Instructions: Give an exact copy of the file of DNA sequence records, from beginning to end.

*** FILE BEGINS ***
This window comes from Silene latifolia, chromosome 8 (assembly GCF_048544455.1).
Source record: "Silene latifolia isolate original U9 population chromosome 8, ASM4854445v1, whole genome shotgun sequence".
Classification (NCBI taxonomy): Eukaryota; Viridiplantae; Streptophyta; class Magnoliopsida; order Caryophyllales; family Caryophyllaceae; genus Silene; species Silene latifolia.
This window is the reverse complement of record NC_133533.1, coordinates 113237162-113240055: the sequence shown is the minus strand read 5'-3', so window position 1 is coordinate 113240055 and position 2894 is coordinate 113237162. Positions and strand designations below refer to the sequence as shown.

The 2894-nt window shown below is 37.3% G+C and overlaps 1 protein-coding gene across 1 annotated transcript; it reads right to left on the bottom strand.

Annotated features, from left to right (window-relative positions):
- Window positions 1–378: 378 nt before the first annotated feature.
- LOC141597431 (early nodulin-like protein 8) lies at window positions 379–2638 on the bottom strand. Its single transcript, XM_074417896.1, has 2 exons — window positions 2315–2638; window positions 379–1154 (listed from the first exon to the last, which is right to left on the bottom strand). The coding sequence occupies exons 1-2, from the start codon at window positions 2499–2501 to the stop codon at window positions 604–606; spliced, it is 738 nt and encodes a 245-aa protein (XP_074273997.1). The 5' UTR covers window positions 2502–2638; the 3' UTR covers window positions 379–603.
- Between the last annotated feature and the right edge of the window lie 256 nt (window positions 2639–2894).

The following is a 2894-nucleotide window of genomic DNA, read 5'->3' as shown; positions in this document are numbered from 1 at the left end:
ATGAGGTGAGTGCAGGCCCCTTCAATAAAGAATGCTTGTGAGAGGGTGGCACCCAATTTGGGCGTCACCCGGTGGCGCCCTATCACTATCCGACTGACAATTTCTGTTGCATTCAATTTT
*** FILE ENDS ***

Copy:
This window comes from Silene latifolia, chromosome 8 (assembly GCF_048544455.1).
Source record: "Silene latifolia isolate original U9 population chromosome 8, ASM4854445v1, whole genome shotgun sequence".
Classification (NCBI taxonomy): Eukaryota; Viridiplantae; Streptophyta; class Magnoliopsida; order Caryophyllales; family Caryophyllaceae; genus Silene; species Silene latifolia.
This window is the reverse complement of record NC_133533.1, coordinates 113237162-113240055: the sequence shown is the minus strand read 5'-3', so window position 1 is coordinate 113240055 and position 2894 is coordinate 113237162. Positions and strand designations below refer to the sequence as shown.

The 2894-nt window shown below is 37.3% G+C and overlaps 1 protein-coding gene across 1 annotated transcript; it reads right to left on the bottom strand.

Annotated features, from left to right (window-relative positions):
- Window positions 1–378: 378 nt before the first annotated feature.
- LOC141597431 (early nodulin-like protein 8) lies at window positions 379–2638 on the bottom strand. Its single transcript, XM_074417896.1, has 2 exons — window positions 2315–2638; window positions 379–1154 (listed from the first exon to the last, which is right to left on the bottom strand). The coding sequence occupies exons 1-2, from the start codon at window positions 2499–2501 to the stop codon at window positions 604–606; spliced, it is 738 nt and encodes a 245-aa protein (XP_074273997.1). The 5' UTR covers window positions 2502–2638; the 3' UTR covers window positions 379–603.
- Between the last annotated feature and the right edge of the window lie 256 nt (window positions 2639–2894).

The following is a 2894-nucleotide window of genomic DNA, read 5'->3' as shown; positions in this document are numbered from 1 at the left end:
ATGAGGTGAGTGCAGGCCCCTTCAATAAAGAATGCTTGTGAGAGGGTGGCACCCAATTTGGGCGTCACCCGGTGGCGCCCTATCACTATCCGACTGACAATTTCTGTTGCATTCAATTTT